A Few More Palm Harbor Days

Back in Palm Harbor, we settled easily into the rhythm of days at Aunt Doris and Uncle Bill’s house. It was cool, for Florida (we tried to keep quiet about this since much of the country was experiencing extreme cold, with snow), which meant we did not ride our bikes.

I took this opportunity to get some work done on my bike. Apparently traveling loaded and hauling Rebbe around have been hard on the bike, as I needed a new chain and cassette in addition to the freehub we had already replaced last month. I dropped the bike off at The Energy Conservatory bike shop in nearby Dunedin, where they actually had a Shimano 7-speed cassette in stock. They returned it with the new parts installed the next day.

When we dropped the bike off, we went for lunch at Kelly’s in Dunedin. It was a good lunch, even though we couldn’t take Rebbe on their patio. Next time, I want to try breakfast there–the french toast sounded great.

While we were really enjoying our time, we also had some logistics to manage. I got my Dad a plane ticket to go home to Ohio, since the original plan had been for him to drive our car back, and now we were taking the car. Then we looked at plans for the next month, before a scheduled return to Ohio. We decided that we wanted a week of essentially “down time” to figure out next steps and regroup, while doing some cooking, reading, walking, and (hopefully) bike riding. And this should be somewhere not too cold and preferably by the beach. So we took to VRBO to find pet-friendly rentals in the Florida Panhandle. We found and booked a condo for a week in Miramar Beach (more on that in future posts) and could then relax, get packed up, and enjoy our last day in Palm Harbor.

As Maureen has mentioned, that last day took us back to Tarpon Springs and Mr. Souvlaki. I did have to order Greek salad again. In Tarpon Springs, Greek salad is often served with a scoop of potato salad underneath, which makes it even more delectable. I still miss Louis Pappas Riverside Restaurant where this version of the salad was pioneered and it always came presented as a tower. I didn’t know until just now that the Pappas family now has a fast-casual chain.

After lunch, my Dad and I finally went to the pinball museum, Replay, something we had been talking about since before we left Ohio. We both really enjoyed the game Spectrum, which had some twists in ball launching. Haunted House was also interesting for its upper and lower levels that used a second set of flipper buttons. And, of course, I had to play some Ms. Pac-Man and Baby Pac-Man too. I was troubled by the fact that I was the only woman in the place for most of the time we were there, and by the violent themes and objectification of women–particularly in some of the newer games (usually 1990 and newer). Overall, though, I liked the experience and the idea of a working pinball “museum.”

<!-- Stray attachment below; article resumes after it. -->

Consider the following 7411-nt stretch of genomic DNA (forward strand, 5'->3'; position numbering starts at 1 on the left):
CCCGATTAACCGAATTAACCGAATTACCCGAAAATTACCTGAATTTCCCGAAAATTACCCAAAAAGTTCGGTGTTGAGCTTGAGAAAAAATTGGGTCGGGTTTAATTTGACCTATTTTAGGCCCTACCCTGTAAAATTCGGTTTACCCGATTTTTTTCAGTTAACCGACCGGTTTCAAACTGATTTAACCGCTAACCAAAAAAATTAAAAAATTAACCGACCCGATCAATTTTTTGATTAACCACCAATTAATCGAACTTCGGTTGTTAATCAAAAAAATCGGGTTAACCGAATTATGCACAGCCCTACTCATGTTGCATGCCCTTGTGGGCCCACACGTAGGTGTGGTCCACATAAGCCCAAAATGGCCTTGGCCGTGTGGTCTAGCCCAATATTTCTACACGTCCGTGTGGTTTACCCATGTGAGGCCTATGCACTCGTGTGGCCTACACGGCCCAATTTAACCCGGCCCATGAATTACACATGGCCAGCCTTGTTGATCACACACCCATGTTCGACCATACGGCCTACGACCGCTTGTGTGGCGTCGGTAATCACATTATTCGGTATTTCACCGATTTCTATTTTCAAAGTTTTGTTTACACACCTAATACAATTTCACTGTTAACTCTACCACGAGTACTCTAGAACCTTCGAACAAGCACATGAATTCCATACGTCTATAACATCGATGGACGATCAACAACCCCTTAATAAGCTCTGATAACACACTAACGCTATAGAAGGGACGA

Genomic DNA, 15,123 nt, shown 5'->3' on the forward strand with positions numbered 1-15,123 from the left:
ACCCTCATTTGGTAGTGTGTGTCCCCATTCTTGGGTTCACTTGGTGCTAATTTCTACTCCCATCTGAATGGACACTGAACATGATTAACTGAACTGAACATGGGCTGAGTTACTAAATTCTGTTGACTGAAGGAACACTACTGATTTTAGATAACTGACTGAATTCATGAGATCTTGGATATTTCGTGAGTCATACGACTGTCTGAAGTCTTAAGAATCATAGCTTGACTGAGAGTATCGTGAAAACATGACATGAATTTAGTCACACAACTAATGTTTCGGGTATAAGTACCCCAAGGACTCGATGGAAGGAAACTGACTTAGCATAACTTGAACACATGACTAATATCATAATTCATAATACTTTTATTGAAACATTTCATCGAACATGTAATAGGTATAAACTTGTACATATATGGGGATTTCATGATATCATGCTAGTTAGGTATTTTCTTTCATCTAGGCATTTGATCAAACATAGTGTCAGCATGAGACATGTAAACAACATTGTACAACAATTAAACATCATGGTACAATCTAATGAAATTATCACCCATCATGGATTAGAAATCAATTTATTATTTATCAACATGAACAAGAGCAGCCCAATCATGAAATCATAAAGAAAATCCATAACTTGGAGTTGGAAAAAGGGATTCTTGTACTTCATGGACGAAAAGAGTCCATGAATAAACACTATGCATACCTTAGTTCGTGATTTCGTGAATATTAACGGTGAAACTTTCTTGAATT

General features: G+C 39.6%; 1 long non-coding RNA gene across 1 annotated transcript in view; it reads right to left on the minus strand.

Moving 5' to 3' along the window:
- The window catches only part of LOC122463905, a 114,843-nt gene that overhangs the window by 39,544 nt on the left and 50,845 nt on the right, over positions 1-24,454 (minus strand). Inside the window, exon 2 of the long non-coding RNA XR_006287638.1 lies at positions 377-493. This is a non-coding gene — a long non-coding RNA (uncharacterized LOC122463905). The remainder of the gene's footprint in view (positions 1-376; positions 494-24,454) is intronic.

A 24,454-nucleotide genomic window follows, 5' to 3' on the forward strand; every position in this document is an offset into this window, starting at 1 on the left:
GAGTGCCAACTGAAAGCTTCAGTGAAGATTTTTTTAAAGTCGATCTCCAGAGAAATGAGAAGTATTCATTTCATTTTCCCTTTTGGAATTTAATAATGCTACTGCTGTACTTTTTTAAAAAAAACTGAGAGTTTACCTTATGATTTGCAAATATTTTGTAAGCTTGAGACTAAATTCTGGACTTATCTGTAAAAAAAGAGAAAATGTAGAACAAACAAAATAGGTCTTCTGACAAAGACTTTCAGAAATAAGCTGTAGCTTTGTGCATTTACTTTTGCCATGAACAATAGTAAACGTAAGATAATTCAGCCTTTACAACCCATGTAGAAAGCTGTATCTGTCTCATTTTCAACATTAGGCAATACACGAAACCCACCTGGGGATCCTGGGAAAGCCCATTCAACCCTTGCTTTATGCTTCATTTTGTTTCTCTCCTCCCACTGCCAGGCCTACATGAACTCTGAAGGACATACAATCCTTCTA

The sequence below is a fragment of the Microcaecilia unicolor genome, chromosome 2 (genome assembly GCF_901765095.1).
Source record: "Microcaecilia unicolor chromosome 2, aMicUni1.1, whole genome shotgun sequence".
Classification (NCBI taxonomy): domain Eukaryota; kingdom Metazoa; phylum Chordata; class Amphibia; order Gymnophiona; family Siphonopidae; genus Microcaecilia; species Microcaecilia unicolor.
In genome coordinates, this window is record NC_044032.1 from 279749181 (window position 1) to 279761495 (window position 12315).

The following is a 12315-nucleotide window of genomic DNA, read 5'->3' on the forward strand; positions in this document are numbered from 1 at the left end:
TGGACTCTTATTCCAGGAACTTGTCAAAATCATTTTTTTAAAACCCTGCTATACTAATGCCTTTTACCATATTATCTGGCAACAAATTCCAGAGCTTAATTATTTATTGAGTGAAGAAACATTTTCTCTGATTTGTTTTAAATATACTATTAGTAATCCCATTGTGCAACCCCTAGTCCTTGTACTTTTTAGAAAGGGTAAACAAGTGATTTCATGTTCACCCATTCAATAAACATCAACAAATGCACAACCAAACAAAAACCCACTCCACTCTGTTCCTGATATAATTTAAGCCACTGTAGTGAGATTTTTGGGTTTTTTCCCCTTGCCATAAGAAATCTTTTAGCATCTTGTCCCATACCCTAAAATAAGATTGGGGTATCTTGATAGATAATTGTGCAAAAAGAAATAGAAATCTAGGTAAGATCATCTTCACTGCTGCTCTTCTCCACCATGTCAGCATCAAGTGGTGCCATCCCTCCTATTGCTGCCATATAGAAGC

Once we hadIMG_0663 worn out our wrists and forearms, we decided to pick up some macaroons from Hellas Bakery and Restaurant in Tarpon Springs. We had previously learned that parking in the restaurant parking lot for the bakery was not permitted and nearly every other available place to park in Tarpon costs $3 or more, no matter how short your stay. Fortunately, we discovered that there are a very few free 10-minute parking spots available right across the street from the bakery. That was almost as sweet as the macaroons themselves!

After catching up on Downton Abbey and having some more quality time with the family, we said a reluctant goodbye Friday morning and headed north for our next adventure.

Advertisements

One thought on “A Few More Palm Harbor Days

Leave a Reply

Fill in your details below or click an icon to log in:

WordPress.com Logo

You are commenting using your WordPress.com account. Log Out /  Change )

Google+ photo

You are commenting using your Google+ account. Log Out /  Change )

Twitter picture

You are commenting using your Twitter account. Log Out /  Change )

Facebook photo

You are commenting using your Facebook account. Log Out /  Change )

Connecting to %s